Posts Tagged ‘Titanic Memorials NYC’

The story of the bride-to-be brought to St. Vincent’s Hospital after surviving the Titanic

April 11, 2022

The sinking of the Titanic on April 15, 1912 brought deep grief to New York City, the great ship’s intended destination. This incredible story of one third-class survivor made it into the city tabloids a week later, and it was something of a bright spot amid a terrible tragedy.

Sarah Roth (left) and Daniel Iles on their wedding day, April 1912

The passenger’s name was Sarah Roth. She was born in the 1880s in what is now Poland, but her family moved to London when she was young, and she worked as a seamstress. There she met Daniel Iles, and the two became sweethearts, then got engaged.

Wanting a better life for himself and his intended bride, Iles immigrated to New York City in 1911. He found work as a clerk at Greenhut, Siegel & Cooper, the colossal department store on Sixth Avenue and 18th Street (where Bed, Bath & Beyond is today) and rented a room at 321 West 24th Street.

A crowd at Pier 59 awaits the RMS Carpathia

The next year, he sent Roth passage money to come join him in Manhattan, and she bought a steerage ticket on the ill-fated Titanic. “Sarah managed to secure one of the last third-class tickets on the maiden voyage of White Star Line’s new flagship,” wrote The Guardian in a 2000 article.

On April 10, 1912, Roth boarded the liner with a wedding dress she made herself. Four days later, asleep in her cabin, she woke with the realization that the ship wasn’t moving, according to encyclopedia-titanica. She got out of bed and soon found herself among a glut of people in steerage, prevented by an officer from going to the deck.

St. Vincent’s Hospital’s Elizabeth Seton Building, where Titanic survivors were taken

Another officer who was smitten by her, according to a 2010 Daily News article, helped her get to one of the last lifeboats to leave the ship. Picked up by the RMS Carpathia after the Titanic went down, Roth arrived with fellow survivors at Pier 59 in Chelsea. Iles was waiting, hoping his fiancee would be among the survivors.

She was brought to St. Vincent’s Hospital along with more than 100 others in various states of health. Roth was suffering from “shock and exposure,” according to an Evening World article.

Titanic survivors recuperating at St. Vincent’s

“At St. Vincent’s, Roth and the others were welcomed by doctors and nurses who were the passionate opposite of the attitude manifested by those deadly class-dividing gates aboard ship,” wrote Michael Daly in the Daily News.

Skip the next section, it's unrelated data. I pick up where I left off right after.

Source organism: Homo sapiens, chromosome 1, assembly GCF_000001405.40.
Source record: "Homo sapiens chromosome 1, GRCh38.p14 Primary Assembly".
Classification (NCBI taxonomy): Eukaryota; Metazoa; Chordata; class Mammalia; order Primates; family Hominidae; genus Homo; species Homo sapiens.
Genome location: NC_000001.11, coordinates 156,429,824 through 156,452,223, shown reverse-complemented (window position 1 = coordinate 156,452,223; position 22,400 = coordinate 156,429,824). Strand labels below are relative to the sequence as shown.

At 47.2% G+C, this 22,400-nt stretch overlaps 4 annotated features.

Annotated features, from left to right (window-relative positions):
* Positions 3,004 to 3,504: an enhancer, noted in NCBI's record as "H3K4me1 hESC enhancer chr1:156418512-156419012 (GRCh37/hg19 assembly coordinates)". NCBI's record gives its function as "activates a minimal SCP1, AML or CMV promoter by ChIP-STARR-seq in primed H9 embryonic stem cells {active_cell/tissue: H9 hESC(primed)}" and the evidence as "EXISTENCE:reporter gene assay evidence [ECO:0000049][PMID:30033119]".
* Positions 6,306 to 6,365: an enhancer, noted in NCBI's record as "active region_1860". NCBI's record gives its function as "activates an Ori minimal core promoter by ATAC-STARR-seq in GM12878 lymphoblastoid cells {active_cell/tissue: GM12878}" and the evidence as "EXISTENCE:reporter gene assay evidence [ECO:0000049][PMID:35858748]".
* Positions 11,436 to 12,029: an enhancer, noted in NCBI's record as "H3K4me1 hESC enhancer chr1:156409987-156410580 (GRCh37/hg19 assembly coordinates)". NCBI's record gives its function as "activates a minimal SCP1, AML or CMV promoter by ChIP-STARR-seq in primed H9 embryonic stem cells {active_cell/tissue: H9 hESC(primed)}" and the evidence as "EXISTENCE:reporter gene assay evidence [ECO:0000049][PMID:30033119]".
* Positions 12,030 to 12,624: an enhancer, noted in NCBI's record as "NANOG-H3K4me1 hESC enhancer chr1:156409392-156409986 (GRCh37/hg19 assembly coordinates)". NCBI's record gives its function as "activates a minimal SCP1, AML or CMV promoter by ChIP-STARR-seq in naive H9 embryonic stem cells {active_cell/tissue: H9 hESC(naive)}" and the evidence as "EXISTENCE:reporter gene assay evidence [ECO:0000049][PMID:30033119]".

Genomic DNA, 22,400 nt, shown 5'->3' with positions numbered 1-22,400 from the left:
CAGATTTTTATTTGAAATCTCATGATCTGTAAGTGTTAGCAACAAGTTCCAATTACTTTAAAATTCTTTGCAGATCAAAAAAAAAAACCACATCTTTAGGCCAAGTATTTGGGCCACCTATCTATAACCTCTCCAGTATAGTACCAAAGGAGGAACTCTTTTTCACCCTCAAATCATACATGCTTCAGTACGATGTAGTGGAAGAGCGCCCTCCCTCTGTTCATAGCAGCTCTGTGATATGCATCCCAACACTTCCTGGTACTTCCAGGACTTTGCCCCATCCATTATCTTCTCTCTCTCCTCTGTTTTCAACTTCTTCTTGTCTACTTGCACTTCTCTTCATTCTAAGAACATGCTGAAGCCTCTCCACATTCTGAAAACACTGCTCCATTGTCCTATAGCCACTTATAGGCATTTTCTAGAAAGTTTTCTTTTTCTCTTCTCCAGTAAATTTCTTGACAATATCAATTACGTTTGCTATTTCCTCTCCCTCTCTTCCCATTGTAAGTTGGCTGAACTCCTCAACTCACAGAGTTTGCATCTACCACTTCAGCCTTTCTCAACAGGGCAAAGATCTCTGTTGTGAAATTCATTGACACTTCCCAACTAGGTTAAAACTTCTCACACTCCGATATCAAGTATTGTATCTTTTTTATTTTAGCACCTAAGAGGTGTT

Roth told hospital staff about her engagement. “The hospital now saw an opportunity to bring some cheer amid tragedy,” stated Daly. “Iles was contacted at his room on W. 24th St. and declared himself ready. Father Grogan of the Church of Our Lady of the Rosary was willing to officiate. A fellow Titanic survivor named Emily Radman agreed to be maid of honor. The Women’s Relief Committee provided a new trousseau and a bouquet.”

The headline in a front page Sun article, April 23, 1912

A week later in the hospital meeting hall, Roth and Iles tied the knot. Fellow Titanic survivors and other patients came to watch the ceremony. “Some of the sick who were able to leave their wards were put in wheel chairs and moved down the corridor so that they could enjoy the wedding. Perhaps 200 were in the crowd, and among those were black gowned Sisters of Charity, young physicians in white, and priests,” wrote The Sun.

Roth and Iles went on to have a son, and like other Titanic survivors, she disappeared into obscurity. She died in 1947, but a legacy of her trip—a Third Class menu card she kept in her purse the night the Titanic met its fate—went up for auction in 2000. The winning bid: $44,650, per Bonhams, which has reproduced the menu card here.

[Top image: NY Tribune via Encyclopedia-Titanica; second, third, and fourth images: LOC; fifth image: The Sun]